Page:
Meeting Bill Monroe
Bluegrass fairy tales couldn’t come any better than this. In the early 80s, Jens Kruger happened to meet, to play with, and to learn from the father of bluegrass music. It was an experience that set him on the musical path that he continues to travel today.
by Jens Kruger, published in Bluegrass Unlimited, Sept 2011
In may of 1982 I went to America with Christa, and we bought a car in Long Island and drove to the Bean Blossom Festival in Brown Co. Indiana. It was Bill Monroe’s festival, and at the time it was one of the biggest bluegrass festivals in the country. It lasted for something like 10 days, lots of bands, thousands of people.
As we drove into the place, we had the windows open on our Plymouth Duster, and I heard music coming from the stage, and that was the first time I ever heard live bluegrass at a bluegrass festival. I was 19 at the time. Christa saw Bill Monroe, and she asked if I had seen him, and I hadn’t because I’d been spending my time in the parking lot jamming. And she said, well, you’ve got to see him, he’s amazing.
So, the next day, I went to see Bill Monroe, and it was absolutely mesmerizing. Everybody played great music, but there was something about Bill Monroe that really struck me. I had some of his albums, but I was never as fascinated as I was when I saw the man on stage. There was something about him, the charisma, the personality.
After the show, I just went backstage because I had the urge to meet him. When he walked off—it was a little wooden stage, a covered stage—I went to him and said, “I want to thank you for your music.” And he just shook my hand and he looked me in the eye and he said, “Well, you’re going to be playing with me tomorrow.”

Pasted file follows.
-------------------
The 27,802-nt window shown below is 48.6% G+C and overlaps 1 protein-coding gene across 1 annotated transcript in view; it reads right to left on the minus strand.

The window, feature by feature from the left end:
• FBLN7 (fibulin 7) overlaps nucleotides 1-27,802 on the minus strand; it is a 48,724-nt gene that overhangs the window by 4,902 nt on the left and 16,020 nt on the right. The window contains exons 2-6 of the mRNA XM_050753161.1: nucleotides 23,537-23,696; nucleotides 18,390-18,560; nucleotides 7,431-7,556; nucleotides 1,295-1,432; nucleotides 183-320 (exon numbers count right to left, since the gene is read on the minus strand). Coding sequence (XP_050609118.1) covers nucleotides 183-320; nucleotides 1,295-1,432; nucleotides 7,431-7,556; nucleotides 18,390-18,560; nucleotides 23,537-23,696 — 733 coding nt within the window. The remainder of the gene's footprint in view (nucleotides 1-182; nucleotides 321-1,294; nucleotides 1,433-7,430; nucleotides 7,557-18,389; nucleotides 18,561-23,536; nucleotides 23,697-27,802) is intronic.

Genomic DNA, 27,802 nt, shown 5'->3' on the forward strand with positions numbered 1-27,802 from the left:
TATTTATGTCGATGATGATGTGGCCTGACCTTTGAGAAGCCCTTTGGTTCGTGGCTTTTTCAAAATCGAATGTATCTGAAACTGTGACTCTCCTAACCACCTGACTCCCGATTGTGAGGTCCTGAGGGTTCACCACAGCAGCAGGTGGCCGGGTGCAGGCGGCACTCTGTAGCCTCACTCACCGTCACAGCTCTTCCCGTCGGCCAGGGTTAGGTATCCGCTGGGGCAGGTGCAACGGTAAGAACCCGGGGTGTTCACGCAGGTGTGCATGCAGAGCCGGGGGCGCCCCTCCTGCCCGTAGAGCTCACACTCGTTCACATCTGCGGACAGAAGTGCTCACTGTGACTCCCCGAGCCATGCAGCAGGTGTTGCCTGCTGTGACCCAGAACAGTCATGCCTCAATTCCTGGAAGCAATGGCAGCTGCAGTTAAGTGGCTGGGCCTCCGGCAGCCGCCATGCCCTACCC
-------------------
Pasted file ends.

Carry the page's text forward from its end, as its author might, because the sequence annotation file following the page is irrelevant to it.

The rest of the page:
And I said, “What?” He said, “yeah, be here when we play tomorrow” and then just turned around and walked off. My English wasn’t that good at the time, so I stood there thinking that maybe I didn’t understand him right. I went to Christa told her that I had met Bill Monroe and that, actually, he had invited me to play with him tomorrow, and Christa said, well, he doesn’t even know you play. Which was true. I didn’t have my banjo with me or anything, and all I had done was thank him. So Christa said, “Ah, you’re out of your mind.”
But the next morning I got up and put on the best clothes I had, took my banjo, and walked to the back of the stage and sort of hung around. And here comes Bill Monroe in his blue Cadillac—the one that Jimmy Martin had given him I believe—and he got out, spotted me and said, “Come over here boy!” So I went over there and he said, “Wait here until I call you up.”